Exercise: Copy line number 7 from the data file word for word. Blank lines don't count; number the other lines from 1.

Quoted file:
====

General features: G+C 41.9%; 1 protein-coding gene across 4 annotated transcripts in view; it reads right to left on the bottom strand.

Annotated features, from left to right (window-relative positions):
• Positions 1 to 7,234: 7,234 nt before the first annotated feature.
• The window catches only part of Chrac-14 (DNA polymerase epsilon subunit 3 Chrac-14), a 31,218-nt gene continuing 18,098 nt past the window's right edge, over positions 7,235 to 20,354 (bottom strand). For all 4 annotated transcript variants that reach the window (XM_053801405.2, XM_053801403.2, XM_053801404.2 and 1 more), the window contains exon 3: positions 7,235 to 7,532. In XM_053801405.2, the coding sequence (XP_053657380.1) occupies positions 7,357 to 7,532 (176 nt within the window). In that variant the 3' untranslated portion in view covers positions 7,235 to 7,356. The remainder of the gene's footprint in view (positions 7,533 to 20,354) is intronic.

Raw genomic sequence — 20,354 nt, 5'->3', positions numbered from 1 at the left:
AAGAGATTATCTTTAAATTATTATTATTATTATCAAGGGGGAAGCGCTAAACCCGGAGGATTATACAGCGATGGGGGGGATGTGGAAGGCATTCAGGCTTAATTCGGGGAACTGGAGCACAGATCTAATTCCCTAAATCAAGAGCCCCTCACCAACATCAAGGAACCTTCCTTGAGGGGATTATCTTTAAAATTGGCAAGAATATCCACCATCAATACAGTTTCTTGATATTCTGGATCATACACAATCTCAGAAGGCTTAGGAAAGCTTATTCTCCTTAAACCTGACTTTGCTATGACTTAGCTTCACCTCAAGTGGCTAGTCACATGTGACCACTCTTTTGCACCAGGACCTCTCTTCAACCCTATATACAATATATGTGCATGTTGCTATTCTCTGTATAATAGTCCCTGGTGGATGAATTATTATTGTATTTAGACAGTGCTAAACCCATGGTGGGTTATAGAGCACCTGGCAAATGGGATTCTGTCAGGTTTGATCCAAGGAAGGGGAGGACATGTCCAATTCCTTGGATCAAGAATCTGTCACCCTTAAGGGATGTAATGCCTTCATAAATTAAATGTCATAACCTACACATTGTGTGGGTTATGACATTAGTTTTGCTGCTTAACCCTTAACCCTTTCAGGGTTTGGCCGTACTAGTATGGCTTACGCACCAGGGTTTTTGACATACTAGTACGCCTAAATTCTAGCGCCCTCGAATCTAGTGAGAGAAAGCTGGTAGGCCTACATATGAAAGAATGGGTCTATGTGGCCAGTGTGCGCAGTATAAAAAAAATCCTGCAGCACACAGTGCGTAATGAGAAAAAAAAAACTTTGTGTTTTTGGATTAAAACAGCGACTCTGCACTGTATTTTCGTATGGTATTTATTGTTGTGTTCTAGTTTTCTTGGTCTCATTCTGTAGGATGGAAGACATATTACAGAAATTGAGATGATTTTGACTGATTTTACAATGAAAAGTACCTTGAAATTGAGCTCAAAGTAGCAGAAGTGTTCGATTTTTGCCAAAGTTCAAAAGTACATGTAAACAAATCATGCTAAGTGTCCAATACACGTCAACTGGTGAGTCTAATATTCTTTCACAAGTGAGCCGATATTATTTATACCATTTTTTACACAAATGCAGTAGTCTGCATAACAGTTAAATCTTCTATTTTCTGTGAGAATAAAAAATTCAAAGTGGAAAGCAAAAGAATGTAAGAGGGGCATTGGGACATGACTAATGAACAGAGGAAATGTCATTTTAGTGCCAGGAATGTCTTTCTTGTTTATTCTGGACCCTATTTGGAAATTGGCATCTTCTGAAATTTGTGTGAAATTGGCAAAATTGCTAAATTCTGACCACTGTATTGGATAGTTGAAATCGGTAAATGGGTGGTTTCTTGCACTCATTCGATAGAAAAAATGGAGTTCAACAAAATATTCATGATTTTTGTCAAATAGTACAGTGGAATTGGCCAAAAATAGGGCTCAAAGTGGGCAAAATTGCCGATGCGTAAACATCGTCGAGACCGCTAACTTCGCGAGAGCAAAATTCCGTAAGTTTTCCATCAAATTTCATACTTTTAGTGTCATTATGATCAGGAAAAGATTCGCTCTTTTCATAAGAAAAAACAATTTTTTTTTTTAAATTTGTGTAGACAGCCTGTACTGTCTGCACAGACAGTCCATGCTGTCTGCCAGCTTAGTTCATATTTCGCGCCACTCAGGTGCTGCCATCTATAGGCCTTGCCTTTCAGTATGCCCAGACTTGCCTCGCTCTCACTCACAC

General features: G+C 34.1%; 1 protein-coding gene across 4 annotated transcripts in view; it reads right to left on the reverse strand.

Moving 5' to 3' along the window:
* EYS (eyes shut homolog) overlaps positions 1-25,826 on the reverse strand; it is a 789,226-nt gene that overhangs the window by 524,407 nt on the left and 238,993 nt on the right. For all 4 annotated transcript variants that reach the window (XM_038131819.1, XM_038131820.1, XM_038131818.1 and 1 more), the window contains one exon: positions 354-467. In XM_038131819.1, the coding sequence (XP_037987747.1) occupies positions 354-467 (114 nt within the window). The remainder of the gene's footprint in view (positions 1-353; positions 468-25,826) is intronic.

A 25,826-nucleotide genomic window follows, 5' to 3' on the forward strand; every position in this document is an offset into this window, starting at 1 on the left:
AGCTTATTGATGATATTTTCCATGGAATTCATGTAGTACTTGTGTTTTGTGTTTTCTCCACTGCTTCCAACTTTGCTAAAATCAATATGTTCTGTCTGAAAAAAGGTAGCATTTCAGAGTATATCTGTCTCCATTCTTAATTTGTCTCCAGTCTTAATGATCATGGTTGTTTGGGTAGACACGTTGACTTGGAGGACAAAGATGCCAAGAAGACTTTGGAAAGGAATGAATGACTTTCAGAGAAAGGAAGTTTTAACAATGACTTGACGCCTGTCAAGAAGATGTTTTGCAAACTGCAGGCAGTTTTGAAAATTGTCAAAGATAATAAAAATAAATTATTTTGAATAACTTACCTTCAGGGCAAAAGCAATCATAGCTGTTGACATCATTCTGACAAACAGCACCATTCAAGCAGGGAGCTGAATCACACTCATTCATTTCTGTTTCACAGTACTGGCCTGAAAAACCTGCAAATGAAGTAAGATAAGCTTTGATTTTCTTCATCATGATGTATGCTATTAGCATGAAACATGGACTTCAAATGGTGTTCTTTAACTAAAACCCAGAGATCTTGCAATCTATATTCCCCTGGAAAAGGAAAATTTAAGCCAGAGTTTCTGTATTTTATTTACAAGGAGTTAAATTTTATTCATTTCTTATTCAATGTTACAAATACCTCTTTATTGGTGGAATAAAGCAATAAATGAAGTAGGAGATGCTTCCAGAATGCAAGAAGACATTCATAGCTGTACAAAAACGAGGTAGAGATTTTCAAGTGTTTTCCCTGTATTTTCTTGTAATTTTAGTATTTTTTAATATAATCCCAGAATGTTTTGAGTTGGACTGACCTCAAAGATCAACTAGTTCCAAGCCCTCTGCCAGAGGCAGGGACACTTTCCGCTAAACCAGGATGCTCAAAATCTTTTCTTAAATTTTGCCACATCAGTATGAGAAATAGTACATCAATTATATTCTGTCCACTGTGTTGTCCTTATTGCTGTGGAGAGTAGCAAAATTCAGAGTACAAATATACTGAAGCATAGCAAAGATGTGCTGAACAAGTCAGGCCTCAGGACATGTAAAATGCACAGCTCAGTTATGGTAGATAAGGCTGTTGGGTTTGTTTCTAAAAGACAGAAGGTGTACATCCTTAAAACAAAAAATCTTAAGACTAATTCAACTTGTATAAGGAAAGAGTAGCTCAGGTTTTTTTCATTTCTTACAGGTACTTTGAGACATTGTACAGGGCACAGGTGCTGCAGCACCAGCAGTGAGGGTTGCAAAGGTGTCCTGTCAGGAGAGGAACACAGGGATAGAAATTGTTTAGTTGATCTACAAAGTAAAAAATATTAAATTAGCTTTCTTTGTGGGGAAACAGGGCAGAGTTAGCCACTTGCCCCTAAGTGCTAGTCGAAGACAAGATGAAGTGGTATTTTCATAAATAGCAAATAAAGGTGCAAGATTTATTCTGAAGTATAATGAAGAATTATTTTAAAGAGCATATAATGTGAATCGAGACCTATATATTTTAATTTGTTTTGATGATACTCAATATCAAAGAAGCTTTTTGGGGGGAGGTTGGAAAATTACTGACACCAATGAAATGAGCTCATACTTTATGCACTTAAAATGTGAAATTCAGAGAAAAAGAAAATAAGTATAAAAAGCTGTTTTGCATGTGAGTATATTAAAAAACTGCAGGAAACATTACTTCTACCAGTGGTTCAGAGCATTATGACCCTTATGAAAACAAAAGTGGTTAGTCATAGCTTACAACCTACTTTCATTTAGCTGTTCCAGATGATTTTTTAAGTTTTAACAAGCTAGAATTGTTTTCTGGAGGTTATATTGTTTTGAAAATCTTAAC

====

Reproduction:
General features: G+C 34.1%; 1 protein-coding gene across 4 annotated transcripts in view; it reads right to left on the reverse strand.